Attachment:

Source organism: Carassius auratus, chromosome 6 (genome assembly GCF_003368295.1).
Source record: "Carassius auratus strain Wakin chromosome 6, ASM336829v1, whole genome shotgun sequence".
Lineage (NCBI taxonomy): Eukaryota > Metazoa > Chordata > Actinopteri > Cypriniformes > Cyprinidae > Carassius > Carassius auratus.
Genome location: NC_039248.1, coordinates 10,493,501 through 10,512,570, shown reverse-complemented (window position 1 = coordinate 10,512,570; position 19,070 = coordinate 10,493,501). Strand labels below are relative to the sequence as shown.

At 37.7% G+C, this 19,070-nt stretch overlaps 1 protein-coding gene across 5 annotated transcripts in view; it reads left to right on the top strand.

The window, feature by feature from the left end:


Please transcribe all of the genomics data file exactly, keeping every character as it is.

Source organism: Carassius auratus, chromosome 6 (genome assembly GCF_003368295.1).
Source record: "Carassius auratus strain Wakin chromosome 6, ASM336829v1, whole genome shotgun sequence".
Lineage (NCBI taxonomy): Eukaryota > Metazoa > Chordata > Actinopteri > Cypriniformes > Cyprinidae > Carassius > Carassius auratus.
Genome location: NC_039248.1, coordinates 10,493,501 through 10,512,570, shown reverse-complemented (window position 1 = coordinate 10,512,570; position 19,070 = coordinate 10,493,501). Strand labels below are relative to the sequence as shown.

At 37.7% G+C, this 19,070-nt stretch overlaps 1 protein-coding gene across 5 annotated transcripts in view; it reads left to right on the top strand.

The window, feature by feature from the left end: